Small fish, shrimp, and other small invertebrates are also on the menu for these small gulls, especially when they are at sea.

Discover 10 fish-eating birds from Australia in this article.

Ross’s Gull

These dove-like gulls are found in northeastern Siberia, Greenland, and irregularly in northern Canada. They are around 29-32 cm (11.4-12.6 in.) in length with a wingspan between 82 and 92 cm (2.7-3 ft).

A Ross’s Gull – image by Alaska Region U.S. Fish & Wildlife Service on Flickr. (CC BY-NC-ND 2.0)

When breeding, these gulls eat mainly insects to gather the protein they need. When migrating and in the winter they feed on plankton, crustaceans, mollusks, priapulids (penis worms), and small fish.

Ross’s gulls have even been seen feeding on walrus dung. When you’re hungry I guess…

Dolphin Gull

Dolphin Gulls are a large species of gull endemic to the Patagonian region of South America. They are found on the southern coasts of Chile and Argentina, the Tierra del Fuego, and the Falkland Islands.

A Dolphin Gull – image by Michael Stubblefield from Getty Images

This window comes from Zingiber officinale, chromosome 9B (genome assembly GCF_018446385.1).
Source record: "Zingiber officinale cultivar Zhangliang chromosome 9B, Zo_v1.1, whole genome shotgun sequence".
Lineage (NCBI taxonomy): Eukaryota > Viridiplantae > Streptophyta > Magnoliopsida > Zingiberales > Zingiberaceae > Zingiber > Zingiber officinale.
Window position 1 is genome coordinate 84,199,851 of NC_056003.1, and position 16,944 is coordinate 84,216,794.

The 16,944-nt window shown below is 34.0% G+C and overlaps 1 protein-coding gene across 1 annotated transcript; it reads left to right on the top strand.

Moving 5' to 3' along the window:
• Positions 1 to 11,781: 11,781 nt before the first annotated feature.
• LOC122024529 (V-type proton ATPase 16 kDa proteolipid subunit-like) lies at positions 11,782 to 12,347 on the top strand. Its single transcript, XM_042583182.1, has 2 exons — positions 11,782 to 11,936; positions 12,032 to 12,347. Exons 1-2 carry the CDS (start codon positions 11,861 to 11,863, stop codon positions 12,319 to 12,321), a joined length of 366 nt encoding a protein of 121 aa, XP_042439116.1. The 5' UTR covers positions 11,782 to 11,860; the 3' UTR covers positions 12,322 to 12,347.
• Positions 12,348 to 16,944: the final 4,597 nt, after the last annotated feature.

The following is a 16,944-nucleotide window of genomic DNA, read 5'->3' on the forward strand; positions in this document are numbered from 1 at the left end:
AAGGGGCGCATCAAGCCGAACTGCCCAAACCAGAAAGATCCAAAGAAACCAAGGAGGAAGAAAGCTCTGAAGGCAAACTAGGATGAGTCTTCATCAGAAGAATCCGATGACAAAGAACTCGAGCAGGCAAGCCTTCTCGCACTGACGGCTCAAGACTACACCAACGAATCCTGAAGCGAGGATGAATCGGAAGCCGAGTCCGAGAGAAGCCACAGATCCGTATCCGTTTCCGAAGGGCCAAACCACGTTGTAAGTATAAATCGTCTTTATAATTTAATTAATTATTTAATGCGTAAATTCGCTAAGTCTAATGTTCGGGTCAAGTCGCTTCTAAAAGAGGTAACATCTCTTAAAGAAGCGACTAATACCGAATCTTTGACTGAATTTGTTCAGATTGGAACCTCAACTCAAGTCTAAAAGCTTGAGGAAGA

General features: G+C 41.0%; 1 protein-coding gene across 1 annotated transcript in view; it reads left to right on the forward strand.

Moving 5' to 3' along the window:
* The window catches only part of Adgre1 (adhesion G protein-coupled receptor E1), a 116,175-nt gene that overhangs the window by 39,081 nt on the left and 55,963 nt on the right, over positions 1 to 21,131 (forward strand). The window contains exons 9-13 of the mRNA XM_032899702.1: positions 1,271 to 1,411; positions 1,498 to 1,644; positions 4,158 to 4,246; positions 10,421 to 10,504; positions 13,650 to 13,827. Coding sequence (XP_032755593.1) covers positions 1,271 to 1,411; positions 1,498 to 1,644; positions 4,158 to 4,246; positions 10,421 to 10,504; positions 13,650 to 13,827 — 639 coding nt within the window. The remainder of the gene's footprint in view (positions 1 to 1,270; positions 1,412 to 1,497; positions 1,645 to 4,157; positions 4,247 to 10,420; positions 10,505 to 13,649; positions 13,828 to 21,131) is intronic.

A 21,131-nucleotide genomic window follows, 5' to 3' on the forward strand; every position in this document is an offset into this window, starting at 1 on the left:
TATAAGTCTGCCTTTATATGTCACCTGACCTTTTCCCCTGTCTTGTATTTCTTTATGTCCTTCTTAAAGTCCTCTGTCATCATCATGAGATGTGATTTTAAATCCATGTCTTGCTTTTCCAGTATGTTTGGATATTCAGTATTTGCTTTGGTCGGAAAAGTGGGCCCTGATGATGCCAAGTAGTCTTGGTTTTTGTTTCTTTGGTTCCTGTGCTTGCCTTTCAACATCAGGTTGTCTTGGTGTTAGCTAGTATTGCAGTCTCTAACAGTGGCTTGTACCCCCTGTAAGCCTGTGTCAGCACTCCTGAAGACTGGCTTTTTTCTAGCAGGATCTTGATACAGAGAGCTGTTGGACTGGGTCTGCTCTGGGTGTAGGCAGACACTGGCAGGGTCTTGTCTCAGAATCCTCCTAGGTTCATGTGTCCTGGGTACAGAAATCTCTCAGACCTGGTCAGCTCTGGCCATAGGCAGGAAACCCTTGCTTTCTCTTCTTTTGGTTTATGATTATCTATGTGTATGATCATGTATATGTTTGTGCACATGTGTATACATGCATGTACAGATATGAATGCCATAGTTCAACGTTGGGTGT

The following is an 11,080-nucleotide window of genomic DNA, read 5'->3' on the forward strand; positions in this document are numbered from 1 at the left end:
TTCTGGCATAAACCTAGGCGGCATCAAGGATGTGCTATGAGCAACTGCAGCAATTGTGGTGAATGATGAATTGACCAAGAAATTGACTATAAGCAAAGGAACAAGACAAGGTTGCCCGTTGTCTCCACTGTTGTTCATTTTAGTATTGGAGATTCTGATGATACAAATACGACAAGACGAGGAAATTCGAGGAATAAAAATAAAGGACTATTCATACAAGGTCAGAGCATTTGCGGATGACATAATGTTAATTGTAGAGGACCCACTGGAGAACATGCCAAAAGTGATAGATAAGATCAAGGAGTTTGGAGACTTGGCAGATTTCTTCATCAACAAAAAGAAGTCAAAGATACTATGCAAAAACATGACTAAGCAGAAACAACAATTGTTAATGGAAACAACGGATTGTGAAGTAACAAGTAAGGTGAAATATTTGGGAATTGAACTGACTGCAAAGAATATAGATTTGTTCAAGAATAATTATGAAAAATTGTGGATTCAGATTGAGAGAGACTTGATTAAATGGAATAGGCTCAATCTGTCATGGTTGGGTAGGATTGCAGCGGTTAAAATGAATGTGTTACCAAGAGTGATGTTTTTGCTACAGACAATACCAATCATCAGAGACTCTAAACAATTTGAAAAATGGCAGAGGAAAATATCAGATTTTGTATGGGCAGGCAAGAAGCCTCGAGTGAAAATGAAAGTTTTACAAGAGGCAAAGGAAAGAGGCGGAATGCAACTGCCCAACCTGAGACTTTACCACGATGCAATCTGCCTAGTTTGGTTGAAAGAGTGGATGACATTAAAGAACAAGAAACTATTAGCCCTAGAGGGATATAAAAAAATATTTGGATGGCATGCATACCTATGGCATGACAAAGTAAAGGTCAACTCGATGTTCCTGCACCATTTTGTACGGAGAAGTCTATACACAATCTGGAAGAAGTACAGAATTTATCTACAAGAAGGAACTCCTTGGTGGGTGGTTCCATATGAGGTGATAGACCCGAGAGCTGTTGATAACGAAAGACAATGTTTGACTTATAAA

These gulls are around 40-46 cm (1.3-1.5 ft) in length with a wingspan between 104 and 110 cm (3.4-3.6 ft).

Dolphin gulls feed on carrion, offal, bird eggs, chicks, and marine invertebrates. They will scavenge around marine mammals for dead fish, placenta, and also feces. Breath mint, anyone?


Most gulls need nesting space free from vegetation while still safe from predators. This means breeding spaces can be overcrowded.

Do all birds lay unfertilized eggs? You’ll find the answer here in this post.

Pacific Gull

Pacific Gulls are even bigger than dolphin gulls at around 58-65 cm (1.9-2.1 ft) in length with a 137-157 cm (4.5-5.2 ft) wingspan. They are found in coastal areas of the southern half of Australia.

A Pacific Gull catching a crab – image by Barry Callister Photography

These gulls will eat fish, squid, intertidal mollusks, echinoderms, crabs, fish offal, carrion, and refuse. They will also take bird eggs, young birds, and even adult birds.

The Pacific gull in the image above is taking a crab at low tide in Inverloch, Victoria Australia.

Little Gull

These are the smallest gulls in the world at just 25-30 cm (9.8-11.8 in.) in length. They have a wingspan of around 70-78 cm (2.3-2.6 ft).